Date of Award

January 2016

Document Type


Degree Name

Medical Doctor (MD)



First Advisor

Derek M. Steinbacher


Malar hypoplasia is the hallmark of Treacher Collins syndrome (TCS), but an underemphasized feature of hemifacial microsomia (HFM). The purpose of this study is to morphologically classify and volumetrically characterize the zygomata in each dysostosis, commenting on associated masseter deficiency, mandibular underdevelopment, and left-right symmetry. We hypothesize that both the TCS and HFM zygomata will be smaller than controls and ipsilateral to hypoplastic masseters and mandibles, respectively.

In both investigations, demographic and computed tomography (CT) data were recorded at the outset. The CT scans were converted into three-dimensional (3-D) facial renderings, and the zygomatic morphology was grossly evaluated. For Treacher Collins facial bones, a classification was reported based on malar structure and presence/absence of normal zygomaticomaxillary complex articulations. For hemifacial microsomia patients, the Pruzansky grade of each mandible was determined. Then the zygoma and masseter muscles were digitally isolated using 3-D planning software (Materialise, Leuven, Belgium). Volumes and sidedness ratios were calculated and compared using two-sided t-tests, ANOVA and Tukey’s HSD.

In the TCS investigation, 58 sides were identified (24 TCS: 34 controls), mean age of 60.0 months and normally distributed. The phenotypic dysmorphology was graded as mild, moderate or severe (I, II and III, respectively). TCS malar and masseteric volumes were significantly smaller than controls (p < 0.0001 in both cases). The TCS zygomatic side-side symmetry ratio was 0.66 ± 0.28, compared to 0.97 ± 0.02 for controls (p= 0.002). The TCS masseteric side-side ratio was 0.74 ± 0.20, compared to 0.92 ± 0.09 for controls (p= 0.001).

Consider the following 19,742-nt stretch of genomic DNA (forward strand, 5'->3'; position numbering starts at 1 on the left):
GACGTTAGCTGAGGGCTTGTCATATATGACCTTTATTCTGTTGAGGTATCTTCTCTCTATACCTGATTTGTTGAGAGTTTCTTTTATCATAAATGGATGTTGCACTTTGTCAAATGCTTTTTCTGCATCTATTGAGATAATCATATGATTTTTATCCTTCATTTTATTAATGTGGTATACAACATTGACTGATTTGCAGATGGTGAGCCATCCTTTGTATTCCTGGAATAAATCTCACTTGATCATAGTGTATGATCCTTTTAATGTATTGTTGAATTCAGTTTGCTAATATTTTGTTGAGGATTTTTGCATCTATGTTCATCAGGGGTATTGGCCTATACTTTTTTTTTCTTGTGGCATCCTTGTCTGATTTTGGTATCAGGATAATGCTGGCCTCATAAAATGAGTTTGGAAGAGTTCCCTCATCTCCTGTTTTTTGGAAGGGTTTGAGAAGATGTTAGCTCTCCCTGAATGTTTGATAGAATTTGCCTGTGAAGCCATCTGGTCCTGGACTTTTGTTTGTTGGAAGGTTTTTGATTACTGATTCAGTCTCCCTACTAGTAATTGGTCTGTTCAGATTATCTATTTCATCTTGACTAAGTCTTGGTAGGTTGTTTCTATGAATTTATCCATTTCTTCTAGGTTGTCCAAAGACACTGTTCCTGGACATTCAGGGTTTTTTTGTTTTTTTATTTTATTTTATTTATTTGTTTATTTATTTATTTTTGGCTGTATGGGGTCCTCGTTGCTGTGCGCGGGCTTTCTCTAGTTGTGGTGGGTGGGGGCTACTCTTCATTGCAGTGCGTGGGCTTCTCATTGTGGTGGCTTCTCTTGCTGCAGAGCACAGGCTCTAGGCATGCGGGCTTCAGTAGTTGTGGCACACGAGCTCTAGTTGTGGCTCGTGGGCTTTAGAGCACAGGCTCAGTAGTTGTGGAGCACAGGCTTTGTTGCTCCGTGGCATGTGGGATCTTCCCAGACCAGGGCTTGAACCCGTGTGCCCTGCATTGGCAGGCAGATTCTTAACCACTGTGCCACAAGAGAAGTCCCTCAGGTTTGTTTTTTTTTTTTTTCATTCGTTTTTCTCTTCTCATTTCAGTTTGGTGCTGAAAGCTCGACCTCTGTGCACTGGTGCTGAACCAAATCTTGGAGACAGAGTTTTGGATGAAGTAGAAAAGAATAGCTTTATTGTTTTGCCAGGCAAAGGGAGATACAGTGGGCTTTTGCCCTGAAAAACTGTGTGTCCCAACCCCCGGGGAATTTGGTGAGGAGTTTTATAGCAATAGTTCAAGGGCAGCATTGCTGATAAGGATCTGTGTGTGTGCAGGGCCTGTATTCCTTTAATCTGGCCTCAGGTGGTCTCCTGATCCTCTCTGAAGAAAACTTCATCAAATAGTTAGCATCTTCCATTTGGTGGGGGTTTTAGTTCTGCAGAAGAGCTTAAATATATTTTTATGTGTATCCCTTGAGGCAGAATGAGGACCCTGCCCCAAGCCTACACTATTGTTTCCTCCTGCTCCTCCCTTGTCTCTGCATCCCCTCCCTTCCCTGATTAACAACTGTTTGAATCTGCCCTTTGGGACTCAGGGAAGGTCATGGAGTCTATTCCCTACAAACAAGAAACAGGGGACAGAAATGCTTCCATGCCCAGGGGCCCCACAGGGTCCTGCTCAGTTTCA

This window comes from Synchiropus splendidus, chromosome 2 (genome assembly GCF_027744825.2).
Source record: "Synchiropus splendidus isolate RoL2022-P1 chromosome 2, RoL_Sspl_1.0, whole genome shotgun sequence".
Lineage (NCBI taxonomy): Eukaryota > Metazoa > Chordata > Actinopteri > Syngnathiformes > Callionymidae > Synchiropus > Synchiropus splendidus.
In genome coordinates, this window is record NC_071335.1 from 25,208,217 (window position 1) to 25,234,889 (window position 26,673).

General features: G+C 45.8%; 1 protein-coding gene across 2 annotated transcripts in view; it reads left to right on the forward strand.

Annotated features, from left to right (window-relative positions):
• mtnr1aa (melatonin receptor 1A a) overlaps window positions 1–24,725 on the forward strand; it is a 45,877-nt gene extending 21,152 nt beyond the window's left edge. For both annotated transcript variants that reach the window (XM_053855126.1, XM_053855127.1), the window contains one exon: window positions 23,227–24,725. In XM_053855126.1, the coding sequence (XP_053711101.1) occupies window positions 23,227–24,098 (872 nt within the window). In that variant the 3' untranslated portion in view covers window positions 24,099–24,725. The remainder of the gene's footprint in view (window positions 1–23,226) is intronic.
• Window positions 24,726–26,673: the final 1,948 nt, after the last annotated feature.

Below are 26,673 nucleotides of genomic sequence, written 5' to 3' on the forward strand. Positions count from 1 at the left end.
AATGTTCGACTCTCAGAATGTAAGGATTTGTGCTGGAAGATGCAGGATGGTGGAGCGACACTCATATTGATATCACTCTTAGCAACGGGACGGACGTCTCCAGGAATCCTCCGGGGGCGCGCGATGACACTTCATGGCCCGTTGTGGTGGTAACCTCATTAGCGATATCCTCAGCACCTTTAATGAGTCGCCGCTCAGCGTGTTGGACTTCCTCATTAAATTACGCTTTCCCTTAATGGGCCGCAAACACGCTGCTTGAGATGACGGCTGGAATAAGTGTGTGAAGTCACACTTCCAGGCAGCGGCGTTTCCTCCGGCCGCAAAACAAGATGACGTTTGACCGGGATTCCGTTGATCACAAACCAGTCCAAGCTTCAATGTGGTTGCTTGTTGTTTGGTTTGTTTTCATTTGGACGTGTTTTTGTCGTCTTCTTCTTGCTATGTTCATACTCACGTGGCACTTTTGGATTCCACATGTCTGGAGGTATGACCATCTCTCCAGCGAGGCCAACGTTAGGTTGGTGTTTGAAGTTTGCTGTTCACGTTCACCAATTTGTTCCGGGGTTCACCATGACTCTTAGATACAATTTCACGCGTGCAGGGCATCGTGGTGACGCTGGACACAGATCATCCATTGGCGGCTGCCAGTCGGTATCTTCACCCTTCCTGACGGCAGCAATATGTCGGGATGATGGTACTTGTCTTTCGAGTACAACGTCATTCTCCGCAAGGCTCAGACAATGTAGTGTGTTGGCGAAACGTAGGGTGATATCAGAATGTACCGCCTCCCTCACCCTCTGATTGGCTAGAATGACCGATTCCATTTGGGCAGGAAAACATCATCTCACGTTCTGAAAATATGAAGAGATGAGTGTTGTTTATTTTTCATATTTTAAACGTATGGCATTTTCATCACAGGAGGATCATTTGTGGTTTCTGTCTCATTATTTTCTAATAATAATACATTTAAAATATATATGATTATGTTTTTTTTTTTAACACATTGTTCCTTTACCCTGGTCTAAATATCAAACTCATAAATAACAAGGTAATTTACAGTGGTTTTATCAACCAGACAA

In the HFM investigation, 72 total sides were evaluated (44 hemifacial: 28 control). For each group, mean age was 67.5 months and the malar volumetric data were normally distributed. Gender stratification showed 12M:10F and 9M:5F for HFM and controls, respectively. The affected zygomata were significantly smaller than the unaffected sides: 2790.05 versus 3396.64 mm3 (p= 0.0427). The type III subgroup showed the greatest diminution compared to both type I/II and controls: 1876.03 versus 3285.45 and 3255.31 mm3 (p= 0.0093 and 0.0047, respectively). There was no statistical distinction between the unaffected zygoma and controls: p= 0.6563. The sidedness ratio was less than 1 comparing affected:unaffected, except in a small subgroup.

In summary, whether known as a bilateral syndrome (TCS) or an asymmetrical disorder (HFM), left and right sides are not equally affected. The decrease in TCS zygomatic volume occurs in concert with masseteric hypoplasia, while HFM malar underdevelopment is most severe with type III mandibular deformity. Using a standardized hypoplasia classification permits pattern-recognition for uneven growth. However, significant volumetric differences portend differential reconstructive augmentation.


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